The girl mumbled something that the judge could not hear.
“Speak up, lass. I cannot hear you.”
“We are looking for him, Sir. Me father came over about a year ago, to find work, he did but we have not heard from him since. So we came over to find him, we have. But we’re still looking.”
“Do you and your mother have a fixed abode?”
“I do not know what fixed abode means, Sir.”
“Fixed abode? Do you have a place where you and your mother live?”
“We mainly sleep in the streets. Sir. But we have not seen my mother now for several weeks.”
Justice Swain leaned forward to read the accusation sheet lying in front of him, then raised his head to look at her again. “Ah, yes, at last…’We.’ And who is this ‘We” that we are now referring to? Could this be the scoundrel that made off with the silver locket and top coat of Surgeon Murray, and the hat of Master Prescott while you were assaulting them on the street last night?”
The girl’s face blanched white as if caught in a trap, then flushed bright red as if angry at both him and at herself. She bit her lip and looked down at the floor before looking back up to face him. “I meant my Mum, Sir. Myself and me Mum, only, Sir. We, my Mum and me, we sleep mainly in the streets.”
“You lie!” Justice Swain shouted.
The girl blinked, stumbling back a step, stunned by the judge’s anger.
“I will ask you once again.Who do you mean by We? If you lie to me you will be severely punished. Do you understand me? Severely punished.”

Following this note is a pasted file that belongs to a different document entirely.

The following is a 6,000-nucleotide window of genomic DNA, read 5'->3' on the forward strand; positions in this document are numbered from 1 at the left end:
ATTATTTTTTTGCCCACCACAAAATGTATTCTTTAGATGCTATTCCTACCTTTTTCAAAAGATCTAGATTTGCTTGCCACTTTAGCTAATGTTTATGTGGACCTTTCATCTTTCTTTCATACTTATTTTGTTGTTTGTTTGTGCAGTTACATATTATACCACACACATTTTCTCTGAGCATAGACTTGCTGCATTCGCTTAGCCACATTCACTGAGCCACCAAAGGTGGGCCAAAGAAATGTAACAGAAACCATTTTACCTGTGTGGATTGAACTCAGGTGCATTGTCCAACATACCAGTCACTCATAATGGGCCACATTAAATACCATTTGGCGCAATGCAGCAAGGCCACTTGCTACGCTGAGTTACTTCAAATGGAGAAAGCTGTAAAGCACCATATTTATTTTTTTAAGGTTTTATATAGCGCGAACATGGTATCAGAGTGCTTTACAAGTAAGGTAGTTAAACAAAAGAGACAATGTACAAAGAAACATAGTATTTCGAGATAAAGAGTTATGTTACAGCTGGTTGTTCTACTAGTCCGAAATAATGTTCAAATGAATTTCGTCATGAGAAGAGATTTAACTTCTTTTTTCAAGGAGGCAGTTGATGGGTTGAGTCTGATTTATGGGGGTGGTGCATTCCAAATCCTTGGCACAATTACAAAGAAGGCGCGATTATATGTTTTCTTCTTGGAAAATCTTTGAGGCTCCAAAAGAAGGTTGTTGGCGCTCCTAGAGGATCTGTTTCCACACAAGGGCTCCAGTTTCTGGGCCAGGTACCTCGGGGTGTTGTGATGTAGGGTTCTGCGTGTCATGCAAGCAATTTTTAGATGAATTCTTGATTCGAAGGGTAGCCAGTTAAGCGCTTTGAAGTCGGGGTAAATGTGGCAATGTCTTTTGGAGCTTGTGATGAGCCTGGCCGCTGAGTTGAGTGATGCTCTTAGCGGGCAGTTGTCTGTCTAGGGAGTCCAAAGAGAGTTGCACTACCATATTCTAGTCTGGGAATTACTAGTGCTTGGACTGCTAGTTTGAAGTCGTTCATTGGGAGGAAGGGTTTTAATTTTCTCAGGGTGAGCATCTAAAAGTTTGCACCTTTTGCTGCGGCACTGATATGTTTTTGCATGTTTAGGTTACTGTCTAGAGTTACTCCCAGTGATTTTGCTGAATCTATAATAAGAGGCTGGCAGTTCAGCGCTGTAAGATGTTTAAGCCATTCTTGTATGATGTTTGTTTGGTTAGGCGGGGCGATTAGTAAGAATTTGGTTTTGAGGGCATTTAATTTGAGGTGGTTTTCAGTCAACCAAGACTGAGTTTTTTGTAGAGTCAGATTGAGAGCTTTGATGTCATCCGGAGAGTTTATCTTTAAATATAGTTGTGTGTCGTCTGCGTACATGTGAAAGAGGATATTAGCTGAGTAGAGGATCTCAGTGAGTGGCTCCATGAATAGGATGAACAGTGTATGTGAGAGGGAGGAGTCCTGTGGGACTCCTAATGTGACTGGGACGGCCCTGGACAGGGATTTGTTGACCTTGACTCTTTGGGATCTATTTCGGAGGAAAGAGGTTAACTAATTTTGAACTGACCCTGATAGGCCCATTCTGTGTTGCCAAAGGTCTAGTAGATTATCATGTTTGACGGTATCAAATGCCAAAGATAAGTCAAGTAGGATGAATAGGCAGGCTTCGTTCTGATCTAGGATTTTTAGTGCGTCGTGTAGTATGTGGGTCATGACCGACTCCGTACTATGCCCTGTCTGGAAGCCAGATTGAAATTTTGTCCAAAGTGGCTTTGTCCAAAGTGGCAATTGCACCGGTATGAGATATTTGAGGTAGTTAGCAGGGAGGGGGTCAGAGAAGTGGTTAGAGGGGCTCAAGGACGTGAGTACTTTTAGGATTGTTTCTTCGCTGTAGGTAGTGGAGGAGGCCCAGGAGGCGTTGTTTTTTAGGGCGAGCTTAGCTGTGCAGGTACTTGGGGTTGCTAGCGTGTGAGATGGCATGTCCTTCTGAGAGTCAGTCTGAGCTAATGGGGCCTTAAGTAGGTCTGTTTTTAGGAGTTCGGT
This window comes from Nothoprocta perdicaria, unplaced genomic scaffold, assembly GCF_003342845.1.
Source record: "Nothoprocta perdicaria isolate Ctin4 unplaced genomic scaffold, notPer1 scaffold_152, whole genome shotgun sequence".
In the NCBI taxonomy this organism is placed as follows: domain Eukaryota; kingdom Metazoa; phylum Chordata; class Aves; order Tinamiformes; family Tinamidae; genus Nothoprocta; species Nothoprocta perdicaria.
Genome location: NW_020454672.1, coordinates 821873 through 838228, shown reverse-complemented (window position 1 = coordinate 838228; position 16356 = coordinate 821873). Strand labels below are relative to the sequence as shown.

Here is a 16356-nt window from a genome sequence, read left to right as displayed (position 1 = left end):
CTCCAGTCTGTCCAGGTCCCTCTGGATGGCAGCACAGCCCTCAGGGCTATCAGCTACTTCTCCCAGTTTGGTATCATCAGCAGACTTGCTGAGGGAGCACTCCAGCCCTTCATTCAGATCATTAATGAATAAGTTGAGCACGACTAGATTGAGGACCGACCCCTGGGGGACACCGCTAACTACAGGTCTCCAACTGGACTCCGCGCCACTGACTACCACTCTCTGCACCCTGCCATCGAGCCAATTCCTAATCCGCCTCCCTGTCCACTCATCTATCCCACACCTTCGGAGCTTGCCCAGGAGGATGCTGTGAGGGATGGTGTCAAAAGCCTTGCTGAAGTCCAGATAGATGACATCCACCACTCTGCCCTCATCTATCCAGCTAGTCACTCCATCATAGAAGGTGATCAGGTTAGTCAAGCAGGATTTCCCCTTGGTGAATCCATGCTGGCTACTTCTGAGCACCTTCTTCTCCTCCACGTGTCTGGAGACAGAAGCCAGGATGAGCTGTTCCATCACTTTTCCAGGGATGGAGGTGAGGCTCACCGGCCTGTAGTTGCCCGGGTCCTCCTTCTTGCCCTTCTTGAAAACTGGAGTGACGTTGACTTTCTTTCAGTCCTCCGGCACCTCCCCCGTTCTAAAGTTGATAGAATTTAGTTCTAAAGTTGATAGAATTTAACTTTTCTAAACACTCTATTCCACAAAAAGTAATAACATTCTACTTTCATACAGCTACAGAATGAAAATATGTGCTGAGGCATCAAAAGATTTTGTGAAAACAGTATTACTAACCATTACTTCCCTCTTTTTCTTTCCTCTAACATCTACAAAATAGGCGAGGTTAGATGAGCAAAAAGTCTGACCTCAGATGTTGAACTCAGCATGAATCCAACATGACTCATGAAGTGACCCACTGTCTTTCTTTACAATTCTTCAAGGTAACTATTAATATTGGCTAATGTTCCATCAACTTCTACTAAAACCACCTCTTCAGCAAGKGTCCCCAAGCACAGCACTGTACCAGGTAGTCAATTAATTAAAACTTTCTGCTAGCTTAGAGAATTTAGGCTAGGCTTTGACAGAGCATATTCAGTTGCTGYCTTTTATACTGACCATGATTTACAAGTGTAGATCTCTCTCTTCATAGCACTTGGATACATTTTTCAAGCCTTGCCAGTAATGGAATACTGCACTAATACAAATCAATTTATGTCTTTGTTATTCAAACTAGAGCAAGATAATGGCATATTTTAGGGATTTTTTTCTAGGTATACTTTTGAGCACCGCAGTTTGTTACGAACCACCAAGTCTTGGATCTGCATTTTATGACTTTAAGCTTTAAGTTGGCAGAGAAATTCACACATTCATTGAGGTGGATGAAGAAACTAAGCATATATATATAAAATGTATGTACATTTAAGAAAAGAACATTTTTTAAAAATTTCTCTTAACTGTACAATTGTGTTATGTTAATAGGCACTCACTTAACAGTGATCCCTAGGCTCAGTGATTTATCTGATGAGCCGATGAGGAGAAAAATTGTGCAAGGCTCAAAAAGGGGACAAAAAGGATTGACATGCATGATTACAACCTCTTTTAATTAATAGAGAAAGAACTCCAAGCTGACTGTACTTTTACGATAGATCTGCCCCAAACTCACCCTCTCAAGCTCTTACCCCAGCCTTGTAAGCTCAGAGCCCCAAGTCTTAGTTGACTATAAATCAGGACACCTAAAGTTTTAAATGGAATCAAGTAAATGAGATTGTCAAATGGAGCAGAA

The girl struggled, tears in her eyes, obviously not wanting to reply, but finally whispered, “My… my brother Timothy and me.”
“And where is Master Timothy? Does he have a fixed abode? An address?” “No, Sir.”
“And how old is Master Timothy?” Justice Swain asked with exaggerated sarcasm,
“I don’t know, Sir. I really don’t know. But he is younger than myself, he is. I know that.”
“God have mercy on us.” Justice Swain said, slumping back in his chair. He patted his handkerchief across his forehead, then looked distastefully down at the girl. He had assumed the
brother was going to be a few years older, a true villain that used his younger sister in his evil intentions – not a smaller child than she.
He suddenly felt an overflowing sense of pity, which surprised him. He thought he was inured to the procession of endless hardships and tragedies that passed in front of him day after day from the foul streets of London. This girl was petite, bone thin, looking as if she could easily slip her skinny wrists and bare ankles through the heavy shackles that bound them.
He sighed again, glancing around the court around him. “So, if I may summarize for the court. You know nothing about your father, and your mother has abandoned you and your younger brother on the streets of London and you survive by scavenging like jackals on anything you can steal, pilfer, or shoplift in order to survive?”
Again that blank look on the girl’s face. She obviously had no clue of what “scavenging,” “pilfer,” or “jackal” meant. But she apparently understood the word “abandoned.” She jutted her chin up at him and said, “Our Mum did not abandon us. She left us on the steps of the cathedral and said she would be back. That we should wait there.”
“And you are still waiting for her?” the judge asked incredulously.
“We go back to the steps every evening and night to wait, but she’s never there.” “What do you do with the things you steal?”
“They are usually taken from us by the gangs. Or we are given a few pence by those thieving bastards at the hell houses.”
The gallery erupted in howls once again and Justice Swain was tempted to admonish the girl for her language but decided it was not worth the effort. “And what do you do for food?”
“Oh, we steal that from the street carts and food shops. We’re too quick for ‘em, you know,” she said with obvious pride.